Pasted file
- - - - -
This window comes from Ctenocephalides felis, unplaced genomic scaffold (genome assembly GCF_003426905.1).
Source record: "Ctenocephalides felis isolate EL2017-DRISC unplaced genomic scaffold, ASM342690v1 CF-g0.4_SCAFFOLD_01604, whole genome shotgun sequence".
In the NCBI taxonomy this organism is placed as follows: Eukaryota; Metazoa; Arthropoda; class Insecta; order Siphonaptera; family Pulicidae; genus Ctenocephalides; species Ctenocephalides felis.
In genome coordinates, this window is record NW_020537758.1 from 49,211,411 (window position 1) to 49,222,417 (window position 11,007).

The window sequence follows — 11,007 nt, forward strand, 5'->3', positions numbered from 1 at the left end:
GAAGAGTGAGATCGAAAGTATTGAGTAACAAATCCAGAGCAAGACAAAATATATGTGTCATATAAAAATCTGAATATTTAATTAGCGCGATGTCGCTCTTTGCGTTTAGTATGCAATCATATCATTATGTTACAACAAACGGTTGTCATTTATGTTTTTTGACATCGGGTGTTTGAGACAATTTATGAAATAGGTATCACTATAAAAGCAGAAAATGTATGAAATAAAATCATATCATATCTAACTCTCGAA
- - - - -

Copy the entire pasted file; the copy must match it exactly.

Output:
This window comes from Ctenocephalides felis, unplaced genomic scaffold (genome assembly GCF_003426905.1).
Source record: "Ctenocephalides felis isolate EL2017-DRISC unplaced genomic scaffold, ASM342690v1 CF-g0.4_SCAFFOLD_01604, whole genome shotgun sequence".
In the NCBI taxonomy this organism is placed as follows: Eukaryota; Metazoa; Arthropoda; class Insecta; order Siphonaptera; family Pulicidae; genus Ctenocephalides; species Ctenocephalides felis.
In genome coordinates, this window is record NW_020537758.1 from 49,211,411 (window position 1) to 49,222,417 (window position 11,007).

The window sequence follows — 11,007 nt, forward strand, 5'->3', positions numbered from 1 at the left end:
GAAGAGTGAGATCGAAAGTATTGAGTAACAAATCCAGAGCAAGACAAAATATATGTGTCATATAAAAATCTGAATATTTAATTAGCGCGATGTCGCTCTTTGCGTTTAGTATGCAATCATATCATTATGTTACAACAAACGGTTGTCATTTATGTTTTTTGACATCGGGTGTTTGAGACAATTTATGAAATAGGTATCACTATAAAAGCAGAAAATGTATGAAATAAAATCATATCATATCTAACTCTCGAA